The largest career in the United States announced that it will phasing out the historic Boeing 747, eliminating it completely by the end of 2017. United flew more 747s than any other U.S. carrier.
The 747 has been the hallmark of the Boeing brand and commercial airline industry as a whole for many decades. It started as a project on the part of the United States Air Force in the early 1960s, but it slowly evolved into a formidable commercial aircraft capable of distances previously unimaginable. The four engine vessel was first purchased in large quantity by Pan Am in 1966—they bought 25 747-100 aircraft.
On January 22, 1970, the 747 made its commercial debut on Pan Am's glamorous New York-London route, followed by United's Los Angeles-Hawaii route.
The -100 was the original variant, but it would be the first of many variations that Boeing rolled out beginning in the late 1970's, through the 80's and 90's. In 1989, Boeing came out with its most popular model, the 747-400. The -400 was offered in passenger, freighter, domestic, extended range passenger, extended range freighter, and combi versions. As of March 2007, Boeing announced that it had no plans of producing more passenger iterations of the -400.
The capacity of the 747-400 and 747-400ER is 416, and these aircraft have a max range of 7,285 nautical miles.
As of 2016, British Airways has the most 747-400s in operation (39) and United still has 21.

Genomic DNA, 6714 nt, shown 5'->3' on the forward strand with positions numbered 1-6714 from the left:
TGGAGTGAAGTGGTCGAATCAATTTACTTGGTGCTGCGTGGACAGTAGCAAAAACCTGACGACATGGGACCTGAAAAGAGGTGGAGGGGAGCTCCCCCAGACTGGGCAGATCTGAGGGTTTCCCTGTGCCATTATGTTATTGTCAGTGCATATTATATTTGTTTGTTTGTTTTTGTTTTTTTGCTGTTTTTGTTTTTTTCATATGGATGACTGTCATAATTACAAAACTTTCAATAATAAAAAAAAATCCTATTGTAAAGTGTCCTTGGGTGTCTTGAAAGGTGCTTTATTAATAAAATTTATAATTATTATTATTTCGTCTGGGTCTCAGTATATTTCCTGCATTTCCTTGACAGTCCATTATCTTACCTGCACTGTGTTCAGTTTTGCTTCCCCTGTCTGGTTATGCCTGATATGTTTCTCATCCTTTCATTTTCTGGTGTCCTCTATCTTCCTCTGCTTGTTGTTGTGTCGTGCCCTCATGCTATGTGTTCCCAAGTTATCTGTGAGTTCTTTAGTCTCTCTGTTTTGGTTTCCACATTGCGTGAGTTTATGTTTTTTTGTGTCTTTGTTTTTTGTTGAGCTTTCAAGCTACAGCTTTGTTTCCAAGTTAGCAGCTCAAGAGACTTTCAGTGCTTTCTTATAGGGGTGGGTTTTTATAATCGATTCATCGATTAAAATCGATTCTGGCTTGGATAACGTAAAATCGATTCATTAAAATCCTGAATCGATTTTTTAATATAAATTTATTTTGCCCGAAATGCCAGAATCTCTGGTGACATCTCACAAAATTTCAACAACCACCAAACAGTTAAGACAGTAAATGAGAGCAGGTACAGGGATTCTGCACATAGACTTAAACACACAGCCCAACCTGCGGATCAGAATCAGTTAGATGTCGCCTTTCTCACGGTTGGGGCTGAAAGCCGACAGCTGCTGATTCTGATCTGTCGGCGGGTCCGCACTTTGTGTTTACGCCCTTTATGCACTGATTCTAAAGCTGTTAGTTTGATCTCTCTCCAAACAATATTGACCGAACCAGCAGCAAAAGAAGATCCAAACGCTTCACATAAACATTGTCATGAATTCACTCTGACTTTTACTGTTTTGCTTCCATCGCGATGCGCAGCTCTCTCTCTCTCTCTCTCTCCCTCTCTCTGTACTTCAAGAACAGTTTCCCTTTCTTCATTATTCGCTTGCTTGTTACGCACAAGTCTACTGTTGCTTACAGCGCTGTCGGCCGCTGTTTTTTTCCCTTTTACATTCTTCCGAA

It's unclear what will come of the most recent variation, the 747-800. It will likely remain used solely for freighter operations.
United has intimated it will plan on replacing the 747 with a few different aircraft. It's already using the 777 and 787 on many of the old 747 routes, plus the airline has purchased an order of Airbus A350s for other long range routes.
Its 787s are undoubtedly the carrier's crown jewel, especially given the recent upgrade to a Polaris First class. Designed to compete with other luxurious international first class cabins, namely Emirates Airlines, Polaris is designed to restore the mystique of long distance flying once felt in the early days of Pan Am.
There's no arguing that air travel is better than its ever been. You're probably thinking this is ludicrous after your recent trip back east during the holidays, but trust me, it IS way better. Prices are declining thanks to cheap oil, there are more routes than ever before, and aircraft have never been this safe. While we will miss the 747 for its role in shrinking the world for us, we are also optimistic about the future of air travel.